Science fiction and fantasy                                            

Rat Queens Volume One: Sass And Sorcery

by Kurtis J. Wiebe and Roc Upchurch

If high school cliques graduated and then found they had to fight dragons, the bands of adventurers plaguing the town of Palisade are something like what you'd get. One of those bands, the Rat Queens, is made up of four girls who party harder, fight dirtier, and stay up later than all the rest. They're meant to protect the town, but after a bar brawl gets out of hand and they trash everything the five bands of adventurers are given an ultimatum: complete an assignment, or get kicked out of town forever.

The Rat Queens' mission doesn't go smoothly, and they're soon in a heap of trouble, some of which they have brought upon themselves. The group are hilariously irresponsible in the face of frequent deadly peril. Hannah the necromancer has a sharp tongue and a hot temper, whilst the tiny smidgen called Betty is always intoxicated and thinks sweets are a staple food. Betty can be smart and sweet when she isn't killing or out of her tree.

Violet the dwarf is the group's muscle, and the tough little swordswoman is intent on escaping her roots. Meanwhile Dee, their healer, is an unbeliever who nevertheless uses magic. Dee is rebelling against her parents' influence in her own way. They are cultists who worship a giant squid, so she has had a weird upbringing and possibly more reasons than most to rebel.

The characters are like a bunch of rowdy teens who know they're too wild and immature, but who can't seem to stop themselves from learning everything the hard way. Although they may be childlike, the story itself isn't. There's a sense that they are about to grow up and find themselves, and that uncovering who is out to get them is only a small part of that.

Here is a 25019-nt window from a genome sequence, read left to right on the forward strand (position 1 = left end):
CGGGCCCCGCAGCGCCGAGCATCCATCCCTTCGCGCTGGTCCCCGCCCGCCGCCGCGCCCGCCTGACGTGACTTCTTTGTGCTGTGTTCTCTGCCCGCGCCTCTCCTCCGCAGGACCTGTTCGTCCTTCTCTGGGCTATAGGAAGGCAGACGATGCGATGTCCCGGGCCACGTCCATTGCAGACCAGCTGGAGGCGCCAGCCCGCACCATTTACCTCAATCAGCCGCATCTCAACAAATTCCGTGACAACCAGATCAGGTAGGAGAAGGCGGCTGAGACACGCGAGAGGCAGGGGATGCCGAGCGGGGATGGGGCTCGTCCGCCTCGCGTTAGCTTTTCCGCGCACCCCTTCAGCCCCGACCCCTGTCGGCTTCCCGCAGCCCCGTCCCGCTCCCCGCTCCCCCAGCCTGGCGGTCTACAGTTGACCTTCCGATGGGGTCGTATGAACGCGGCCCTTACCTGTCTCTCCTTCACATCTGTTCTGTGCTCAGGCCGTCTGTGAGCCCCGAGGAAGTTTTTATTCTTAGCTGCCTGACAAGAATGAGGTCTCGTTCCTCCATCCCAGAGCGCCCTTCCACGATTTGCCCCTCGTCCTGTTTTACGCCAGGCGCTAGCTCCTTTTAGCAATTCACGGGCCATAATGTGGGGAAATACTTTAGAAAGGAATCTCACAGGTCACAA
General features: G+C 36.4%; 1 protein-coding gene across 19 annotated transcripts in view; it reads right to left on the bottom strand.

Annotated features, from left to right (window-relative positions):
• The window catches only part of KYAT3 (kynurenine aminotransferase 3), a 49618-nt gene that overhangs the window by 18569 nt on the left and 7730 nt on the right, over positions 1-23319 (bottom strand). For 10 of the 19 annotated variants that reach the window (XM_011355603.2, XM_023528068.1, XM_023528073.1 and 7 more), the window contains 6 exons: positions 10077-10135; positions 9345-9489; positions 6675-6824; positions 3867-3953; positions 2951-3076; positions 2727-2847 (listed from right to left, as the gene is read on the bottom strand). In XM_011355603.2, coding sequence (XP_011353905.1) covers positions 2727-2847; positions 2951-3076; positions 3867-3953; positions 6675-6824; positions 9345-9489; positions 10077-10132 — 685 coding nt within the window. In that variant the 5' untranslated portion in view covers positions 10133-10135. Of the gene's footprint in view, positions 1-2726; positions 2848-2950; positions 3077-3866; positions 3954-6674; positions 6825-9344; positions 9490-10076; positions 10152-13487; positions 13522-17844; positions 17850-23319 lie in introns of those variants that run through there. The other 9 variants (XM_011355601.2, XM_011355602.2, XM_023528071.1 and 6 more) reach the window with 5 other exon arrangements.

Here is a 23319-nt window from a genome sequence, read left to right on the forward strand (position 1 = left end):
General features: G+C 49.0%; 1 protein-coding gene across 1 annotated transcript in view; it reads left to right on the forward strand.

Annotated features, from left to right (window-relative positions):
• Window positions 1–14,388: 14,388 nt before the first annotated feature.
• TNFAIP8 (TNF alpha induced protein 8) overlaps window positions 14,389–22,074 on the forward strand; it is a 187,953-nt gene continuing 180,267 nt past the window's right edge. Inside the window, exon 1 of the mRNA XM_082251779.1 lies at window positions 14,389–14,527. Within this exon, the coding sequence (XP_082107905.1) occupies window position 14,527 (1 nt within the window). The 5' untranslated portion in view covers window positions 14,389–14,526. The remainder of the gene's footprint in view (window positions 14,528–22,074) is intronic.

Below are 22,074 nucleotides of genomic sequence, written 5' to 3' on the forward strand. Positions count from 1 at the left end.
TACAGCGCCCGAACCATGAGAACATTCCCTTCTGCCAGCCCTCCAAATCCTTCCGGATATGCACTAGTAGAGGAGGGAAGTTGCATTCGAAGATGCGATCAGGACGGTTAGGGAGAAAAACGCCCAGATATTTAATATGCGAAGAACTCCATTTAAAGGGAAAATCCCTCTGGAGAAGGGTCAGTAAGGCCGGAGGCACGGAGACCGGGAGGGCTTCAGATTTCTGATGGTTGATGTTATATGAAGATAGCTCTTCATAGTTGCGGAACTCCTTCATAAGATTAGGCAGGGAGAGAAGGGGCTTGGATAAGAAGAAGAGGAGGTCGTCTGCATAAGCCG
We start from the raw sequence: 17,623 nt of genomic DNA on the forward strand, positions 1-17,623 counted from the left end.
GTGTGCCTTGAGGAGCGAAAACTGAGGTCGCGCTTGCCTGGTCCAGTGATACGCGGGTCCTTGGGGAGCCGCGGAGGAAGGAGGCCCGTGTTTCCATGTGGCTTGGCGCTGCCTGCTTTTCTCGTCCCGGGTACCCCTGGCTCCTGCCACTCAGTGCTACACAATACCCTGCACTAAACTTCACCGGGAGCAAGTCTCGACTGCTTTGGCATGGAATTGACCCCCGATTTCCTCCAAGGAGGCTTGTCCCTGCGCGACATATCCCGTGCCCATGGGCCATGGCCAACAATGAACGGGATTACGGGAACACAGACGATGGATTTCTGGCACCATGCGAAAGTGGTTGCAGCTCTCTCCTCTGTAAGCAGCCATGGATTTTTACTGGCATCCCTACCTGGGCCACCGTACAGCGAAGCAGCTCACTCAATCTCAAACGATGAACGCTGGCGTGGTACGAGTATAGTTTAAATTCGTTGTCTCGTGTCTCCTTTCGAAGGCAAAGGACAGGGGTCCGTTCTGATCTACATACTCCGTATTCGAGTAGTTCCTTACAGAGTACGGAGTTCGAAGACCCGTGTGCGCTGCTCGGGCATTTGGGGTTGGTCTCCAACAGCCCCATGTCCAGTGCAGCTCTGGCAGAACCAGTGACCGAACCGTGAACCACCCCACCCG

There are quite a few cross-race romances, which isn't surprising when humans are outnumbered by the other races. Elves, dwarves, orcs, and smidgens mingle in Palisade, and there's even the odd troll. The plot has plenty of twists and turns, and although this is an adventure the fighting, which can be graphic and gory, doesn't dominate the narrative. And whilst there is some resolution to the initial mystery, this is clearly only the beginning of a series so it leaves many questions unresolved.

The art is colourful, clear, and beautifully drawn. Female characters are shown with a range of body types, and although some of them dress more like revellers than warriors there is a pleasant lack of chain mail bikinis and pouting Escher girl poses. It's a shame that in the 21st century finding a graphic novel that depicts women in a rounded and not over-sexualised way remains enough of a novelty to be worth mentioning. Fortunately this graphic novel is funny, exciting, and charming as well, so Rat Queens has a great deal to recommend it.

9th August 2016

Book Details

Year: 2015

Categories: Books

  Female Protagonist  
  Not For The Squeamish  

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Source: own copy